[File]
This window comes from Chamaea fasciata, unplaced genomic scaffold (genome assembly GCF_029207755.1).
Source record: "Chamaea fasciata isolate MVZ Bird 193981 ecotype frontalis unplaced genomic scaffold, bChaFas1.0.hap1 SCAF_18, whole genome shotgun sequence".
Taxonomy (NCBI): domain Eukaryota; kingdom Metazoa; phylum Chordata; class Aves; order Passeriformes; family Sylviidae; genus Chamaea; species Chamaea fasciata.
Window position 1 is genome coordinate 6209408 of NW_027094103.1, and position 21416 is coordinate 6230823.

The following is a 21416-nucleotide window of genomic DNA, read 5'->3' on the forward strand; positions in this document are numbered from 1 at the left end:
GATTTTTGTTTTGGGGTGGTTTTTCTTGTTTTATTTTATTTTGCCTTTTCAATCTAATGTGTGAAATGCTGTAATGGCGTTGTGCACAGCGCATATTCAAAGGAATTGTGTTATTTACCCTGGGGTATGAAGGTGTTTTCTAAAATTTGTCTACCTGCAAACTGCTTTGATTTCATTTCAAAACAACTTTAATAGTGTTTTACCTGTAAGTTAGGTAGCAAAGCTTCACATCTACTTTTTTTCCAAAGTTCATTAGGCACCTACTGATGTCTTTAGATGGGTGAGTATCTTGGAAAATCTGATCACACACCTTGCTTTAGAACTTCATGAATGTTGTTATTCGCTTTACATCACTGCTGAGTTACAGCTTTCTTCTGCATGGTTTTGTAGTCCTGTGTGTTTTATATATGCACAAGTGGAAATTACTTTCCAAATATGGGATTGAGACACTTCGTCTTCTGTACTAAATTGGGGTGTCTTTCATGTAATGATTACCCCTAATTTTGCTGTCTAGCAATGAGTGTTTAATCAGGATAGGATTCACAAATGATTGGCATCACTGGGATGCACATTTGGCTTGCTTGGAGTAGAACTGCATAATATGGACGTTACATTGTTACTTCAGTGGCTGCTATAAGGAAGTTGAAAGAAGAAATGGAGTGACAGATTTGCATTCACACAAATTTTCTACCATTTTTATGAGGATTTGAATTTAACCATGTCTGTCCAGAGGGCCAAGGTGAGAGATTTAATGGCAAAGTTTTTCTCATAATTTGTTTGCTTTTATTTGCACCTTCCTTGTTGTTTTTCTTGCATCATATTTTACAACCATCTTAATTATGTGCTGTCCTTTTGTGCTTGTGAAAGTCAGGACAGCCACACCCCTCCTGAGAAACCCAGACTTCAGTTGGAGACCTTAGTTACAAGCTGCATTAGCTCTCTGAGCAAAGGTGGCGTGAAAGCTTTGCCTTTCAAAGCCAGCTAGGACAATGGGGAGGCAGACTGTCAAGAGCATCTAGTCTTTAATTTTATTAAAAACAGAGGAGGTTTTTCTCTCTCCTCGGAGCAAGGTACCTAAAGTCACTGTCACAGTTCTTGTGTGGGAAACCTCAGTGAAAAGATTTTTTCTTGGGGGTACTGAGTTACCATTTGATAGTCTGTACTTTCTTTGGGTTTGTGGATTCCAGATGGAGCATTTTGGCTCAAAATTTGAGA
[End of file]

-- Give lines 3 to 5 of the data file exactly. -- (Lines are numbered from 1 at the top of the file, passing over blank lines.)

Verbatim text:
Taxonomy (NCBI): domain Eukaryota; kingdom Metazoa; phylum Chordata; class Aves; order Passeriformes; family Sylviidae; genus Chamaea; species Chamaea fasciata.
Window position 1 is genome coordinate 6209408 of NW_027094103.1, and position 21416 is coordinate 6230823.

The following is a 21416-nucleotide window of genomic DNA, read 5'->3' on the forward strand; positions in this document are numbered from 1 at the left end: